This paper presents some of the results of an air filtration-based intervention study carried out in 21 apartments situated near busy traffic streets. The aim of the study was to identify positive health effects of air filtration in an elderly population. The air change rates and indoor particle concentrations were measured continuously during two consecutive periods of 48 hours. Each apartment was equipped with two filter units, one located in the bedroom and one in the living room. Particles were removed by filtration during one of the exposure periods. Periods without filtration during which candle-burning was the only significant indoor source of particles were identified; this occurred in three apartments. The deposition rates of particles were calculated based on air change rate and the decay period after the candles had been put out and related to the fraction of floor area covered with carpets. Results showed that the amount of carpet on the floor was significantly correlated with particle deposition in the apartments.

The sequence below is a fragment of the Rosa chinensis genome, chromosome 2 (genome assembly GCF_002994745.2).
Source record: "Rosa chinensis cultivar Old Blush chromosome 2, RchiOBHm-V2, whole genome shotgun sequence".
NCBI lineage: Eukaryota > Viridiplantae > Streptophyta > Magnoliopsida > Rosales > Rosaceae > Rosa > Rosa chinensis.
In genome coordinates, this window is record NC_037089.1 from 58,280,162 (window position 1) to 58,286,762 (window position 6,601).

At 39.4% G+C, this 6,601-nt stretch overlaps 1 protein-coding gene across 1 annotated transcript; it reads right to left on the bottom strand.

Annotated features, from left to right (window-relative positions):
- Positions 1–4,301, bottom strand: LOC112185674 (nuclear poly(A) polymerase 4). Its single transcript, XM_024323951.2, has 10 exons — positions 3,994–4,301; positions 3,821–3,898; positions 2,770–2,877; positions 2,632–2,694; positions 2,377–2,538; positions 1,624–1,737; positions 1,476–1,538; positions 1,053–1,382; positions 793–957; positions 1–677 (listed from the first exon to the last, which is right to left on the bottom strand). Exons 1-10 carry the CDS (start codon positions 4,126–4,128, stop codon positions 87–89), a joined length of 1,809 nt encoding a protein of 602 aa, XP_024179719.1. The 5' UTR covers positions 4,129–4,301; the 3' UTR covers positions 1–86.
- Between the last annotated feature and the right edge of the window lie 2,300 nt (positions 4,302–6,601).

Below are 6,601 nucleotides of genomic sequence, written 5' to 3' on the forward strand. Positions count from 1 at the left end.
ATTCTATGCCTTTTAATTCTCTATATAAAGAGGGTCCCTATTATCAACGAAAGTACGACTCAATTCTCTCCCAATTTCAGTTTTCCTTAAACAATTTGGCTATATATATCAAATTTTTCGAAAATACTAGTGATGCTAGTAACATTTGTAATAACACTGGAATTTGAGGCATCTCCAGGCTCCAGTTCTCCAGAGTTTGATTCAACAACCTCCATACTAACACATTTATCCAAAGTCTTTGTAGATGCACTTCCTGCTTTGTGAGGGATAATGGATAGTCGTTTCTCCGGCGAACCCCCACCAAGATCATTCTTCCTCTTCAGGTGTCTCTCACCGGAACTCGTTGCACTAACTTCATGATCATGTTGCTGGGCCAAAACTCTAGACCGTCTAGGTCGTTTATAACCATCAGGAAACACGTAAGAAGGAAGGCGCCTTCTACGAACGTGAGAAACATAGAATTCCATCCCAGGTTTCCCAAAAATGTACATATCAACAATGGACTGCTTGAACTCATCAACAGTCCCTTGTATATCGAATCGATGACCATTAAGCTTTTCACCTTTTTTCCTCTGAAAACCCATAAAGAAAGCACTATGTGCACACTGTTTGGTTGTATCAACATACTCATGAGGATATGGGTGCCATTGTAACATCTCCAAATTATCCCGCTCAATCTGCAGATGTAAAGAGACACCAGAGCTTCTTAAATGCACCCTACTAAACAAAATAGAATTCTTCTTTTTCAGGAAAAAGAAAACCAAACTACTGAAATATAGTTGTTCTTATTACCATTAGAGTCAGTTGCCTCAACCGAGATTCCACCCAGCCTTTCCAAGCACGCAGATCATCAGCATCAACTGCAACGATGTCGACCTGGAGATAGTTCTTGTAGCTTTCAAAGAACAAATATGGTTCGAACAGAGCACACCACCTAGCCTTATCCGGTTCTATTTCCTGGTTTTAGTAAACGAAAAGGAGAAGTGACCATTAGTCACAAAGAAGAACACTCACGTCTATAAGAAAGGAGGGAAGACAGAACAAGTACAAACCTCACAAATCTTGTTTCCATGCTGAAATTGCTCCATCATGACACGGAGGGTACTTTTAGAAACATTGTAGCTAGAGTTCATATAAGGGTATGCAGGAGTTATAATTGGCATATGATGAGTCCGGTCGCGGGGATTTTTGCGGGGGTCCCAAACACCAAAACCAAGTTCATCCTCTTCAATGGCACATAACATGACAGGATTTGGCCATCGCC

|Number of pages||6|
|Publication status||Published - 2008|